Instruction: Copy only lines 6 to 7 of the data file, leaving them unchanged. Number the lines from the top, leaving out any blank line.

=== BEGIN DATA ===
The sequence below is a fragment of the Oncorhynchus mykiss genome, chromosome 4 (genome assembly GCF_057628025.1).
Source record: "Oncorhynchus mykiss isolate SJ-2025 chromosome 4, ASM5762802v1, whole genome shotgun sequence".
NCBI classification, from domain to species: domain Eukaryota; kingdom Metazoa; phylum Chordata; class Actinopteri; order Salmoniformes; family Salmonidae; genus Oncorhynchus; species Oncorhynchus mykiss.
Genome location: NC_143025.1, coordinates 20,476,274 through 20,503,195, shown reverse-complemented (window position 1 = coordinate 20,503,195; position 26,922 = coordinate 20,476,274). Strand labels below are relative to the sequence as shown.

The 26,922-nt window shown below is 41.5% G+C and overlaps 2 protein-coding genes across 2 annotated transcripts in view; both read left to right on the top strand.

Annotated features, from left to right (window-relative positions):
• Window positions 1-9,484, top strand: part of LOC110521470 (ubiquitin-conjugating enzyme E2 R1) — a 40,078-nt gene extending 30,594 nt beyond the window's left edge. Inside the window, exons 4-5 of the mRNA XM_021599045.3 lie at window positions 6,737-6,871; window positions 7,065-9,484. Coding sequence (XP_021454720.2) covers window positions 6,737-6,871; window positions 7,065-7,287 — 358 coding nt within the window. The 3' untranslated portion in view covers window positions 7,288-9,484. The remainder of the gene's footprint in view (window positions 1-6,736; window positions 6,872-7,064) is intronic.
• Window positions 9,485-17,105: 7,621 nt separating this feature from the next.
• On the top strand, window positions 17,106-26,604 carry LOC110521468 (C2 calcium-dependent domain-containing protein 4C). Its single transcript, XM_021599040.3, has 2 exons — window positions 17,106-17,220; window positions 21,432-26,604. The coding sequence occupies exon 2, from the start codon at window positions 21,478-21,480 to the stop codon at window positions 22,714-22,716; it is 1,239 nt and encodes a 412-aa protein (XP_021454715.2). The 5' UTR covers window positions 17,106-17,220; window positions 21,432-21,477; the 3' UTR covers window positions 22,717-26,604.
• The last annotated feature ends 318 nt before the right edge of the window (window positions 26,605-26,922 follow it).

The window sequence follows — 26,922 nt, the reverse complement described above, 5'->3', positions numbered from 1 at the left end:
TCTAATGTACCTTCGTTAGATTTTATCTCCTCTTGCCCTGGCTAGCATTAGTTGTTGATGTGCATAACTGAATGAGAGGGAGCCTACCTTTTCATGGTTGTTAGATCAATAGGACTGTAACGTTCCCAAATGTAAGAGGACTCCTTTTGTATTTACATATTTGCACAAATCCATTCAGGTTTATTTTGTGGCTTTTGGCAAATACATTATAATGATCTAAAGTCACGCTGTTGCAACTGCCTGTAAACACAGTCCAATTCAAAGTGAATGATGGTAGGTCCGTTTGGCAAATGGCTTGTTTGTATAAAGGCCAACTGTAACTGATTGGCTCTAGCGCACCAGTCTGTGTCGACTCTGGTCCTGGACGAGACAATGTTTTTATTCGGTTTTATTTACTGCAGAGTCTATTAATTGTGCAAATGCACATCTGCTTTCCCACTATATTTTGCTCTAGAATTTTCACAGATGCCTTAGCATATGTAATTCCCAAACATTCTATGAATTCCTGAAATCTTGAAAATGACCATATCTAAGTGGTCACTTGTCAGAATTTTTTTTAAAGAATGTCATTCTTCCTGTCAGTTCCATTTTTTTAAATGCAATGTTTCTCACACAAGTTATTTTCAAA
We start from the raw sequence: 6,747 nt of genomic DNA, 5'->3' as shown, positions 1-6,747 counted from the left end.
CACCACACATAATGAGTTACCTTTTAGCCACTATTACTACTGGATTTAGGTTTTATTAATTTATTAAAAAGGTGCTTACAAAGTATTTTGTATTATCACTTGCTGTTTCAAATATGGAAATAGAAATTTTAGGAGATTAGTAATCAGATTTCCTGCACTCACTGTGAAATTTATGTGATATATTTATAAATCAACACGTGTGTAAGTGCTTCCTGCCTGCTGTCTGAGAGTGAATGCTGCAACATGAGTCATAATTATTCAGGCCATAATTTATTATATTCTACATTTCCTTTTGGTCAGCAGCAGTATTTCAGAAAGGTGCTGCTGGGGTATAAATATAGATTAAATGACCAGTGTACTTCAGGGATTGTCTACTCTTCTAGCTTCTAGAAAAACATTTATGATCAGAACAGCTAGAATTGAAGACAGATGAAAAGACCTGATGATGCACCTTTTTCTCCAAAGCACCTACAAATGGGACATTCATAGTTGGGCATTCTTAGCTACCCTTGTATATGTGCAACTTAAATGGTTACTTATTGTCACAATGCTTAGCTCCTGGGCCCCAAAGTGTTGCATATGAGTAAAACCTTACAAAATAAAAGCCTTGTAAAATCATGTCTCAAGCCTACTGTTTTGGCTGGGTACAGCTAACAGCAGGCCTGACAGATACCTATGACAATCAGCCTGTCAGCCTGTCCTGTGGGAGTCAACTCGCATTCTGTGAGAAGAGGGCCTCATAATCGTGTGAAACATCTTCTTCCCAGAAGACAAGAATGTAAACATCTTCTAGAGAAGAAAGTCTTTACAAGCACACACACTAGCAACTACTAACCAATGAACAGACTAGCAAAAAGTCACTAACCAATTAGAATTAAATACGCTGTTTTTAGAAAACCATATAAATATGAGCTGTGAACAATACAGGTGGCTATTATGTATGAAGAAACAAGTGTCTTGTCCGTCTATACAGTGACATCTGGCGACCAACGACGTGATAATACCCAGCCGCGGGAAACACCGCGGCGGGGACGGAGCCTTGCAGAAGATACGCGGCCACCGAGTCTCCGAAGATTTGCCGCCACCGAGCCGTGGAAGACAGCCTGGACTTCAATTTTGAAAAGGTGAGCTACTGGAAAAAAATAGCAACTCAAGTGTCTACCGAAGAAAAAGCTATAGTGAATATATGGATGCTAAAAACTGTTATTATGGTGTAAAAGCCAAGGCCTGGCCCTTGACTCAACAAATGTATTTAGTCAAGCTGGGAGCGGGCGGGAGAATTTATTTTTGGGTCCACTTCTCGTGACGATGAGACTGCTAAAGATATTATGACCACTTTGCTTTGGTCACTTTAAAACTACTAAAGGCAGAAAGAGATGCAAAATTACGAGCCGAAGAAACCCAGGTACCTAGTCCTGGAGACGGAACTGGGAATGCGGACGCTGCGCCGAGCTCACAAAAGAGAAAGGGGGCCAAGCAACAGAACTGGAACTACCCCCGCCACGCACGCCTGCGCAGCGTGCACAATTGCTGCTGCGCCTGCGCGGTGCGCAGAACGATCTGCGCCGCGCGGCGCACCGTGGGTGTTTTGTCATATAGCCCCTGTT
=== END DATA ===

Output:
Annotated features, from left to right (window-relative positions):
• Window positions 1-9,484, top strand: part of LOC110521470 (ubiquitin-conjugating enzyme E2 R1) — a 40,078-nt gene extending 30,594 nt beyond the window's left edge. Inside the window, exons 4-5 of the mRNA XM_021599045.3 lie at window positions 6,737-6,871; window positions 7,065-9,484. Coding sequence (XP_021454720.2) covers window positions 6,737-6,871; window positions 7,065-7,287 — 358 coding nt within the window. The 3' untranslated portion in view covers window positions 7,288-9,484. The remainder of the gene's footprint in view (window positions 1-6,736; window positions 6,872-7,064) is intronic.